"Religious communities also have the right not to be hindered, either by legal measures or by administrative action on the part of government, in the selection, training, appointment, and transferal of their own ministers, in communicating with religious authorities and communities abroad, in erecting buildings for religious purposes, and in the acquisition and use of suitable funds or properties." [2]

Does Ratzinger really expect us to believe that St. Peter was martyred for the right of Romans to offer without hindrance dead chickens to Jupiter? Or that St. Justin accepted death in witness to the right of the cultists of Mithra to sacrifice their sacred bull?[3]

Listen to Pope Pius XII:

"What does not correspond to the truth and to the moral law does not objectively have any right to existence, or to propaganda, or to action." [4]

Listen to Pope Pius IX: "Contrary to the teaching of Scripture, of the Church, and of the holy Fathers, they do not fear to affirm that — the best form of government is that in which there is not conceded to the authorities the duty of curbing the violators of the Catholic religion with the sanction of penalties.' " [5]

Ratzinger and other Vatican II apologists try to justify the heretical doctrines of this Council concerning religious liberty by attempting to confuse the right to religious liberty to profess the one true faith with a right to profess any religion whatsoever. It is a cunning lie, and they know it.

Listen to Pope Leo XIII:

"Liberty of religion, considered in its relationship to society, is founded upon the principle that the State, even in a Catholic nation, is not bound to profess or to favor any religion; it must take them all into equal consideration legally. It is not here a question of that de facto tolerance which, in given circumstances, can be conceded to the dissident cults, but rather of the recognition granted to them of the very rights that belong only to the one true religion, which God has established in the world and has designated with clear and precise marks and signs, so that everyone can know it as such and embrace it. Furthermore such a liberty indeed places on the same level truth and error, faith and heresy, the Church of Jesus Christ and any human institution whatsoever; with this liberty is established a deplorable and wicked separation between human society and God, who is the author of it; it leads finally to the sad consequences of State indifferentism in religious matters, or what comes to the same thing, its atheism." [6]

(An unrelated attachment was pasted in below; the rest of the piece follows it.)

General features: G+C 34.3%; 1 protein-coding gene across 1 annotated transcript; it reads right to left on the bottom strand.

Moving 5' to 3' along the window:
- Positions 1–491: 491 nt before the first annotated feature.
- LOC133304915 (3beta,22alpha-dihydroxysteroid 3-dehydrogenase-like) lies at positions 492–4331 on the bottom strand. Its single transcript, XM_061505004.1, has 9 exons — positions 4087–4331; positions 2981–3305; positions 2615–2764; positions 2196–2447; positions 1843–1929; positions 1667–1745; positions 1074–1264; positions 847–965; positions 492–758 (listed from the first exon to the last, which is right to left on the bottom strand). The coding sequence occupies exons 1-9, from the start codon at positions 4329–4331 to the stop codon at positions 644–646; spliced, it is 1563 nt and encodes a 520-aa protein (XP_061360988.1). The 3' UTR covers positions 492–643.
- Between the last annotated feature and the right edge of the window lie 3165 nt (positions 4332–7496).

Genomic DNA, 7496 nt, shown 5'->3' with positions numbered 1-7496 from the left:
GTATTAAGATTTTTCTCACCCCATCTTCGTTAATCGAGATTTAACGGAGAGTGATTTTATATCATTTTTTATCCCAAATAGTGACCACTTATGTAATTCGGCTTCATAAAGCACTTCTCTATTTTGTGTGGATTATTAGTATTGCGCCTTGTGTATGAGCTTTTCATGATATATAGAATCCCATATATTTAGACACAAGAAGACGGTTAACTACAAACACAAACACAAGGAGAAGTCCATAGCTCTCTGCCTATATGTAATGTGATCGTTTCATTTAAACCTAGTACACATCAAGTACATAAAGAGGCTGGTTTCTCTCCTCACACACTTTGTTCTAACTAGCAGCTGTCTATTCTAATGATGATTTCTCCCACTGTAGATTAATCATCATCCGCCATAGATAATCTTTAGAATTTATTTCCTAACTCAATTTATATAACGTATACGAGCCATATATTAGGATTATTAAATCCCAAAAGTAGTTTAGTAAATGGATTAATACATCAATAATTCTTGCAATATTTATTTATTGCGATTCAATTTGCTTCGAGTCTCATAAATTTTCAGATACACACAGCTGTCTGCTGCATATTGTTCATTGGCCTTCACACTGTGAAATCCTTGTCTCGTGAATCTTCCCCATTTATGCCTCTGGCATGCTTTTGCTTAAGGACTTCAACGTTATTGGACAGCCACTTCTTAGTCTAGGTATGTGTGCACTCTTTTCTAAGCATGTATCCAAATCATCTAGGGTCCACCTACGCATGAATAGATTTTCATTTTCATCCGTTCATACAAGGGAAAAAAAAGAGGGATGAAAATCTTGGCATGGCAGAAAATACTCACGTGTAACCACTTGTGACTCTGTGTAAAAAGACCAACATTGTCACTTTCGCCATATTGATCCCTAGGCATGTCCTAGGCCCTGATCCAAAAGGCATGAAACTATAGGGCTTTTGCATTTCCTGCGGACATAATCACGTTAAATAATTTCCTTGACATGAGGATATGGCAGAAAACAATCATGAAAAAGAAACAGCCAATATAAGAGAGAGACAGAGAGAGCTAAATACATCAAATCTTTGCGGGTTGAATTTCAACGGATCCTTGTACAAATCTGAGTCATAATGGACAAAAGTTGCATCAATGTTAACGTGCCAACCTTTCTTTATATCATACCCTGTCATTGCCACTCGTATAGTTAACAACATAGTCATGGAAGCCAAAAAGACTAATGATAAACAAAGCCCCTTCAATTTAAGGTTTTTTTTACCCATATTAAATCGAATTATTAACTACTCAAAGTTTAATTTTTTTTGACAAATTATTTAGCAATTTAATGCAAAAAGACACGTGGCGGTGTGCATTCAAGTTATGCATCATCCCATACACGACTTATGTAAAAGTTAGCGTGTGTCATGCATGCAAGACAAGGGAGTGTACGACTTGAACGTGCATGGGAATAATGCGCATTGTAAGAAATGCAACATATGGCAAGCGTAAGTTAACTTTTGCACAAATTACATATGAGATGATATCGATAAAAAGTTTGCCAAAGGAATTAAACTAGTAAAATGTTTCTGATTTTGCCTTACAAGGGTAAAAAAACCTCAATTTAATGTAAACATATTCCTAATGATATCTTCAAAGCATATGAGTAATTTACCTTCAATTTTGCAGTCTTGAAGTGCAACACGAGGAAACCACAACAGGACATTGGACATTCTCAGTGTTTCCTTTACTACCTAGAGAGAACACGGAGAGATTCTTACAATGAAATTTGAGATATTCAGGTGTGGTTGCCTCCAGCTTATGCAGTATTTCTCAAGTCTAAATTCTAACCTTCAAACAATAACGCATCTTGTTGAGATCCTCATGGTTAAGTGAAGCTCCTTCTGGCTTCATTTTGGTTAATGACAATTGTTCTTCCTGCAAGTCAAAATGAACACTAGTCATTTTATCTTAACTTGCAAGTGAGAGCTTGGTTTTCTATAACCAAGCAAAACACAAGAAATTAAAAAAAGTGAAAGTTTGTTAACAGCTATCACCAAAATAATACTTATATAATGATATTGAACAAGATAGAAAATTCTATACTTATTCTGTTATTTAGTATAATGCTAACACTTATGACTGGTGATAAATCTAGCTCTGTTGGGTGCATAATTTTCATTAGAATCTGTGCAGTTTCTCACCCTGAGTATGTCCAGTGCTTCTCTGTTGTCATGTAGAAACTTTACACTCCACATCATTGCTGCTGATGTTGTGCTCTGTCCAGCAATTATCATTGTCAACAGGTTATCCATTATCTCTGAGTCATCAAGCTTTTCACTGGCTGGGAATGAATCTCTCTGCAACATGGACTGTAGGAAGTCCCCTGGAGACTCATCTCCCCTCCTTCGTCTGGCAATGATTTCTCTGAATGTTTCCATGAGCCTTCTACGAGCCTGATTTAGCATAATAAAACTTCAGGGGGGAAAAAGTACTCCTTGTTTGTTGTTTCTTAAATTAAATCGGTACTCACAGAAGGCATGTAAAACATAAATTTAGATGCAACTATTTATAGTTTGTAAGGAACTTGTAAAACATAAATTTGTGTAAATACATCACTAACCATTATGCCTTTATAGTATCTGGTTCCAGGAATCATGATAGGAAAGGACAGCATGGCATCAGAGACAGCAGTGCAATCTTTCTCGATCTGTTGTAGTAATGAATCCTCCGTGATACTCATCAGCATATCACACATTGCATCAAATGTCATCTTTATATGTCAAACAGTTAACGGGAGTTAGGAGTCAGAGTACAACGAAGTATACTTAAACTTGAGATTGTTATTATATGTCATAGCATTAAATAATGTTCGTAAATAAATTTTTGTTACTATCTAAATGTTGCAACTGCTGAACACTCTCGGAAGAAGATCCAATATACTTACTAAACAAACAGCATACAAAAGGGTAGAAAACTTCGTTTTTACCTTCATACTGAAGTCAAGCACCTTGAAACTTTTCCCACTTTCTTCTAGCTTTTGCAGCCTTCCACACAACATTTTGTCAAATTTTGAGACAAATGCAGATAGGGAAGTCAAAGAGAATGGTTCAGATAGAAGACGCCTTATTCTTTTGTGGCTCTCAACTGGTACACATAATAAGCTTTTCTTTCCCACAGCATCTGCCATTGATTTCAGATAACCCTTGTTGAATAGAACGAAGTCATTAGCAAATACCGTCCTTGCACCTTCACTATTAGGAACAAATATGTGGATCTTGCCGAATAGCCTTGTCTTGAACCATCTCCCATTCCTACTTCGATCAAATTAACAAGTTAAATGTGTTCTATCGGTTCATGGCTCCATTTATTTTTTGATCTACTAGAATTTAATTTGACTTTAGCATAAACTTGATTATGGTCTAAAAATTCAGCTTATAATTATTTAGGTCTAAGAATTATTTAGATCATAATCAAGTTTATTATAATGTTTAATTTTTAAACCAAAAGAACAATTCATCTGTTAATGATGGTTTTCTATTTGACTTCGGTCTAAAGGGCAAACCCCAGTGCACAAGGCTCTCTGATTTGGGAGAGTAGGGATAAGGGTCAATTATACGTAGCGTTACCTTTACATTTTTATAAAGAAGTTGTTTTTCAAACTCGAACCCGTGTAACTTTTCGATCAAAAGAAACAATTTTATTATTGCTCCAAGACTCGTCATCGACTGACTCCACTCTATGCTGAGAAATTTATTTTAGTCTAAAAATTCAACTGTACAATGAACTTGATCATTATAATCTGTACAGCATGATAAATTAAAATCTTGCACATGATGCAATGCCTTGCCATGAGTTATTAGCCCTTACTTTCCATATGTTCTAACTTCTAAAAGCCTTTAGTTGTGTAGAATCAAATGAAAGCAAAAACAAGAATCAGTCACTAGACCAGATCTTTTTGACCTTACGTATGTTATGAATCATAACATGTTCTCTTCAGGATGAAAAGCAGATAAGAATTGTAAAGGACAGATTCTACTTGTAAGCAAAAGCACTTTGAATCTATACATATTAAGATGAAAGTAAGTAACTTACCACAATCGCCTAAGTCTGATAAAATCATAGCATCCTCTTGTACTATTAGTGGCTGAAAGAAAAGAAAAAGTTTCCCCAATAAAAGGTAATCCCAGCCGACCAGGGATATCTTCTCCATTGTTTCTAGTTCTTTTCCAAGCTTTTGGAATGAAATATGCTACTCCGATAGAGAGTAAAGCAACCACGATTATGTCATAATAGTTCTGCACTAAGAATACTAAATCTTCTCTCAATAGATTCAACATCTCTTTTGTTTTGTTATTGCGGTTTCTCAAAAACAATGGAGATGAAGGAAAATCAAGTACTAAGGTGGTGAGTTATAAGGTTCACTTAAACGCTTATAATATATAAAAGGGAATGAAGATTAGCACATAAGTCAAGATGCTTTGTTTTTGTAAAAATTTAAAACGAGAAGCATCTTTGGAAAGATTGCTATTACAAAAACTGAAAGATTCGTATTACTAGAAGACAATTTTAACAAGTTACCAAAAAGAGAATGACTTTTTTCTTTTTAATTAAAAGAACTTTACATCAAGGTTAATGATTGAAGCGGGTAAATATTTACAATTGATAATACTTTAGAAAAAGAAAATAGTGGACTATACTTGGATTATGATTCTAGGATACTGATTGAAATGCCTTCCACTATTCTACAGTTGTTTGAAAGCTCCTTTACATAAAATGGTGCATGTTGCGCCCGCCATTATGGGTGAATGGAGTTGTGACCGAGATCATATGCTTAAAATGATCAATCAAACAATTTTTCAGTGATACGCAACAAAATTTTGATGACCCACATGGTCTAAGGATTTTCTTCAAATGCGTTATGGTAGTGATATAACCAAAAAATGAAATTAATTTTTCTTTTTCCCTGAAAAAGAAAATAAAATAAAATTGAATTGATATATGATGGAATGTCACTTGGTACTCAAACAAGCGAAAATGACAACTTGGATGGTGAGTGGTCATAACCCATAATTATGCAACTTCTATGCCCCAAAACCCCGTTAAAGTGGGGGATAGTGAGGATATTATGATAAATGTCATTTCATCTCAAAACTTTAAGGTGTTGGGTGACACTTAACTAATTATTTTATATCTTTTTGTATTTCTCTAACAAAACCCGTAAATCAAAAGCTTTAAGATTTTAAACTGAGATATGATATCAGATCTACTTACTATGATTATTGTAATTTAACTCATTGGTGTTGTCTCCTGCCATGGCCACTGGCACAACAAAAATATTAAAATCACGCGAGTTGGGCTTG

Listen to Pius VII:

"By the fact itself that the liberty of all the cults without distinction is established, truth is intermingled with error, and the holy and immaculate Spouse of Christ, the Church outside of which there can be no salvation, is put onto a class with heretical sects and even the Jewish perfidy It is implicitly the disastrous and forever deplorable heresy that St. Augustine mentions in these terms: It affirms that all the heretics are on the right path and speak the truth, an absurdity so monstrous that I cannot believe that any sect really professes it.' " [7]

Ratzinger's blasphemy becomes clearly visible. According to him, the early martyrs died for a doctrine which is "contrary to the teaching of Scripture, of the Church, and of the holy Fathers" (Pius IX), "the atheism of the State" (Leo XIII), and for a "disastrous and ever deplorable heresy" (Pius VII). Ratzinger would have been less blasphemous if he had said that they died for the right to fornicate, to commit adultery, or even for a woman's right to have an abortion.